The German conundrum that threatens Europe

02 16 2015

President Obama with Angela Merkel of Germany (EU flag; blue with yellow stars)

George Friedman writes a great piece on the power of Germany in Europe, entitled Germany Emerges.  He is the Chairman of Stratfor, a company he founded in 1996 that is now a leader in the field of global intelligence.  His book Flashpoints: The Emerging Crisis in Europe is well worth reading.  Here are some excerpts from the recent article he wrote that may be accessed from the following web address [emphasis throughout is mine]:

https://www.stratfor.com/weekly/germany-emerges

The world that Merkel [leader of Germany] faces today is startlingly different. The European Union is in a deep crisis. Many blame Germany for that crisis, arguing that its aggressive export policies and demands for austerity were self-serving and planted the seeds of the crisis. It is charged with having used the euro to serve its interests and with shaping EU policy to protect its own corporations. The vision of a benign Germany has evaporated in much of Europe, fairly or unfairly. In many places, old images of Germany have re-emerged, if not in the center of many countries then certainly on the growing margins. In a real if limited way, Germany has become the country that other Europeans fear.

It is important to understand the twin problems confronting Germany. On the one hand, Germany is trying to hold the European Union together. On the other, it wants to make certain that Germany will not bear the burden of maintaining that unity. In Ukraine, Germany was an early supporter of the demonstrations that gave rise to the current government. I don’t think the Germans expected the Russian or U.S. responses, and they do not want to partake in any military reaction to Russia. At the same time, Germany does not want to back away from support for the government in Ukraine.

There is a common contradiction inherent in German strategy. The Germans do not want to come across as assertive or threatening, yet they are taking positions that are both. In the European crisis, it is Germany that is most rigid not only on the Greek question but also on the general question of Southern Europe and its catastrophic unemployment situation. In Ukraine, Berlin supports Kiev and thus opposes the Russians but does not want to draw any obvious conclusions. The European crisis and the Ukrainian crisis are mirror images. In Europe, Germany is playing a leading but aggressive role. In Ukraine, it is playing a leading but conciliatory role. What is most important is that in both cases, Germany has been forced — more by circumstance than by policy — to play leading roles. This is not comfortable for Germany and certainly not for the rest of Europe.

The Germans are trying to find some sort of cover for the role they are playing with the Greeks. Germany exported more than 50 percent of its gross domestic product, and more than half of that went to the European free trade zone that was the heart of the EU project. Germany had developed production that far exceeded its domestic capacity for consumption. It had to have access to markets or face a severe economic crisis of its own.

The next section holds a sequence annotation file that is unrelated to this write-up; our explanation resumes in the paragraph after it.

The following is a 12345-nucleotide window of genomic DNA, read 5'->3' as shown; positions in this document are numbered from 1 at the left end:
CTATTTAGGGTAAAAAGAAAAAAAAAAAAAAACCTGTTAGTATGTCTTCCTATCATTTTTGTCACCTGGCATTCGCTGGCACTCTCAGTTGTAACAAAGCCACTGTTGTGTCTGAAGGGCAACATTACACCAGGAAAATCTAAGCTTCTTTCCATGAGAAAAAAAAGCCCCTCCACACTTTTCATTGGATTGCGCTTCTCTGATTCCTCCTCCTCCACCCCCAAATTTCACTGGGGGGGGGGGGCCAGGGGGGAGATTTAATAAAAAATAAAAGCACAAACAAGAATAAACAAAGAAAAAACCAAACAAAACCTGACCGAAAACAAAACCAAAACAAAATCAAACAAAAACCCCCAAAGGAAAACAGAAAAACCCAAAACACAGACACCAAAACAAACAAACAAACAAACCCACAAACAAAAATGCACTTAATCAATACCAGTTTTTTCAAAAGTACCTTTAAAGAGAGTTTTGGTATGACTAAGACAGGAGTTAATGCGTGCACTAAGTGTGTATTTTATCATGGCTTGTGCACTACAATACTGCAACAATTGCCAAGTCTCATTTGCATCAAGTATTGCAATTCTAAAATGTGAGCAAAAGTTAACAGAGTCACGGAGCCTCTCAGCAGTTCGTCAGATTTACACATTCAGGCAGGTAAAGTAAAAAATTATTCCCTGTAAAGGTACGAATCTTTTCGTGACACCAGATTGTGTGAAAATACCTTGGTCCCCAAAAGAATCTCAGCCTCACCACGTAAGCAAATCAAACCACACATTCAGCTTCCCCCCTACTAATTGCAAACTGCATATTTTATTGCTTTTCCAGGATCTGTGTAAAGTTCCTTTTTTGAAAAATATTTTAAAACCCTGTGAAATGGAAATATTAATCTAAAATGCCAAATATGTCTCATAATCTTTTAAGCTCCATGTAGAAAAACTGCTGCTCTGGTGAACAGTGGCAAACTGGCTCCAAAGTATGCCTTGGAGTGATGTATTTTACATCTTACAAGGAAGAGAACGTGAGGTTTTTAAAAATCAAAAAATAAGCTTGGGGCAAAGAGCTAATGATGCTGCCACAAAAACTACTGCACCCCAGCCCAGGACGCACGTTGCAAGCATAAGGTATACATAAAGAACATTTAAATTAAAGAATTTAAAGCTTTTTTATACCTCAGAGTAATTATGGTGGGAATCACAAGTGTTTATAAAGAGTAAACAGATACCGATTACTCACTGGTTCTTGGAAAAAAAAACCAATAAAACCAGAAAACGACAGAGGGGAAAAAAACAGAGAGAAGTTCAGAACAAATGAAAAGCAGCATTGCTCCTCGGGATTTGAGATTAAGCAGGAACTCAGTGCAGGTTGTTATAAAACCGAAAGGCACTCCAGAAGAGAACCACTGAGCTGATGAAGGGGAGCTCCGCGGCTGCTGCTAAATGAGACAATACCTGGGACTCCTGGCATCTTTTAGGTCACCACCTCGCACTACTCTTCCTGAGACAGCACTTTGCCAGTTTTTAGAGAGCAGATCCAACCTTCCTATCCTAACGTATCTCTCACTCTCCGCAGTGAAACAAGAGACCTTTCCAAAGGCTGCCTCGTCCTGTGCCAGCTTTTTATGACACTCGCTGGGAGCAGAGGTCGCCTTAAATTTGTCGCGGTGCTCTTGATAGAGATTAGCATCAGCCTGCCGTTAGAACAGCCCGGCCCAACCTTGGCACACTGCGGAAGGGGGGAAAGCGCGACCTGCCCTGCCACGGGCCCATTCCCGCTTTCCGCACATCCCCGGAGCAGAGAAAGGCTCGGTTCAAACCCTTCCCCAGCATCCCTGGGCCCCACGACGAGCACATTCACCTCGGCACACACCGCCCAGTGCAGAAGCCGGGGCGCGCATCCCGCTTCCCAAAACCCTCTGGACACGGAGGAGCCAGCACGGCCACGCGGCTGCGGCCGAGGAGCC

But barriers are rising in Europe. The attacks in Paris raised demands for the resurrection of border guards and inspections. Alongside threats of militant Islamist attacks, the free flow of labor from country to country threatened to take jobs from natives and give them to outsiders. If borders became barriers to labor, and capital markets were already distorted by the ongoing crisis, then how long would it be before weaker economies used protectionist measures to keep out German goods?

The economic crisis had unleashed nationalism as each country tried to follow policies that would benefit it and in which many citizens — not in power, but powerful nonetheless — saw EU regulations as threats to their well-being. And behind these regulations and the pricing of the euro, they saw Germany’s hand.

This was dangerous for Germany in many ways. Germany had struggled to shed its image as an aggressor; here it was re-emerging. Nationalism not only threatened to draw Germany back to its despised past, but it also threatened the free trade essential to Germany’s well-being. Germany didn’t want anyone to leave the free trade zone. The eurozone was less important, but once they left the currency bloc, the path to protectionism was short. Greece was of little consequence itself, but if it demonstrated that it would be better off defaulting than paying its debt, other countries could follow. And if they demonstrated that leaving the free trade zone was beneficial, then the entire structure might unravel.

Make sure you read the full article at Stratfor.com… viewing of the article is free.  And remember, as I have stated time and again, numerous prophecies indicate that a charismatic despot (also called the “beast”) will eventually lead a European-based power, deceitfully gaining influence as a peacemaker and then becoming a Hitler-type figure—(following the historical model of Antiochus Epiphanes as stated in Daniel 11:20–32). The revival of this Satan-directed, beast-power, with ties to Rome, will surprise the world (Revelation 13:1–7). Prophecy tells us that 10 kings voluntarily surrender their sovereignty to a powerful leader (Revelation 17:12–13).  Germany will play a leading role–Steven LeBlanc

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